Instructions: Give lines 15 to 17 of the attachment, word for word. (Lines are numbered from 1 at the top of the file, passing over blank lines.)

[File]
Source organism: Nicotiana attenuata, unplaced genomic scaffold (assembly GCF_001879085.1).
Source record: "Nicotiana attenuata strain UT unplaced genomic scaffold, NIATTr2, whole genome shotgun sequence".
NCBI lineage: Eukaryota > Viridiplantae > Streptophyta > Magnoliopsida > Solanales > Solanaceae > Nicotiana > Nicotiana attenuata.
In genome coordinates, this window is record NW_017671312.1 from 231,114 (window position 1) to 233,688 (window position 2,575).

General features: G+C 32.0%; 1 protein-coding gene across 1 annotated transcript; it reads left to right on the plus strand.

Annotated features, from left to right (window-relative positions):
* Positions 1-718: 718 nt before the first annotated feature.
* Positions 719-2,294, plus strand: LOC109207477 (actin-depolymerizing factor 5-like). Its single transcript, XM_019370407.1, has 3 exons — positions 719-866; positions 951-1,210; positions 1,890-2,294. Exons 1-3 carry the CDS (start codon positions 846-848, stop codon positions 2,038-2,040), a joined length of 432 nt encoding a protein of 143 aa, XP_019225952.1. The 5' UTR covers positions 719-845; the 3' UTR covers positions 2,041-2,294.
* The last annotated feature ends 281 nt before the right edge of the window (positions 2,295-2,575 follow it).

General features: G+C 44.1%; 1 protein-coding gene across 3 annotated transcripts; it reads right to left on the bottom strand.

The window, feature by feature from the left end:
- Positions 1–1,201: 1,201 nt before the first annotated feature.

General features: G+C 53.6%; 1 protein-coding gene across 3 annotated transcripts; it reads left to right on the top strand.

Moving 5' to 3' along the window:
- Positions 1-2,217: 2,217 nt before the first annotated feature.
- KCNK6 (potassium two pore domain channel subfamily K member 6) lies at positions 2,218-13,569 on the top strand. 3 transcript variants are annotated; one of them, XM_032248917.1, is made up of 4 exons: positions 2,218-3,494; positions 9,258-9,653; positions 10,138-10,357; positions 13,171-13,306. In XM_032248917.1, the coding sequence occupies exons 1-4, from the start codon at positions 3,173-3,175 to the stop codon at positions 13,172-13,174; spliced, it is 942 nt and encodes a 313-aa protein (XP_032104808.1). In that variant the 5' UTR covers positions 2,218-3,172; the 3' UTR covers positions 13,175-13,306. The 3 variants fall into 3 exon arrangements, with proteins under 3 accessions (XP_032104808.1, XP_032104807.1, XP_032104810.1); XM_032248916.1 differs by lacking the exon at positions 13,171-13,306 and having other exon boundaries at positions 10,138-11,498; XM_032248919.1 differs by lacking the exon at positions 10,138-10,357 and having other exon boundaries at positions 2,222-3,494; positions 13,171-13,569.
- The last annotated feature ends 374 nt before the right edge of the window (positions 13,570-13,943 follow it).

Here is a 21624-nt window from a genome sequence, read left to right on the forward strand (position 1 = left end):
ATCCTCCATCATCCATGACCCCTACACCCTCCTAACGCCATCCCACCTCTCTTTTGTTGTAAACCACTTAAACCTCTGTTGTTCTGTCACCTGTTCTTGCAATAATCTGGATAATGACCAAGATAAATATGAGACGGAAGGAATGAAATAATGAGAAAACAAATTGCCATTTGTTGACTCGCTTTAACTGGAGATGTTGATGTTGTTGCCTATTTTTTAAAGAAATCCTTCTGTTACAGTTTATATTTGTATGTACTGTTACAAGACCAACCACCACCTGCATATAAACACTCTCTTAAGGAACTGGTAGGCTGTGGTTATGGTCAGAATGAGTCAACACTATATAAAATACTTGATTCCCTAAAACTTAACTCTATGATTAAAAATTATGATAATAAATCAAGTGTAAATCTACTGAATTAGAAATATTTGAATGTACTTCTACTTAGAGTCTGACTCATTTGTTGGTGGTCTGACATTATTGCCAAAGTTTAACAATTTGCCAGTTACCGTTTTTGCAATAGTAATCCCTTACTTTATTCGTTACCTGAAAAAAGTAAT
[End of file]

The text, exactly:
- Positions 1-2,217: 2,217 nt before the first annotated feature.
- KCNK6 (potassium two pore domain channel subfamily K member 6) lies at positions 2,218-13,569 on the top strand. 3 transcript variants are annotated; one of them, XM_032248917.1, is made up of 4 exons: positions 2,218-3,494; positions 9,258-9,653; positions 10,138-10,357; positions 13,171-13,306. In XM_032248917.1, the coding sequence occupies exons 1-4, from the start codon at positions 3,173-3,175 to the stop codon at positions 13,172-13,174; spliced, it is 942 nt and encodes a 313-aa protein (XP_032104808.1). In that variant the 5' UTR covers positions 2,218-3,172; the 3' UTR covers positions 13,175-13,306. The 3 variants fall into 3 exon arrangements, with proteins under 3 accessions (XP_032104808.1, XP_032104807.1, XP_032104810.1); XM_032248916.1 differs by lacking the exon at positions 13,171-13,306 and having other exon boundaries at positions 10,138-11,498; XM_032248919.1 differs by lacking the exon at positions 10,138-10,357 and having other exon boundaries at positions 2,222-3,494; positions 13,171-13,569.
- The last annotated feature ends 374 nt before the right edge of the window (positions 13,570-13,943 follow it).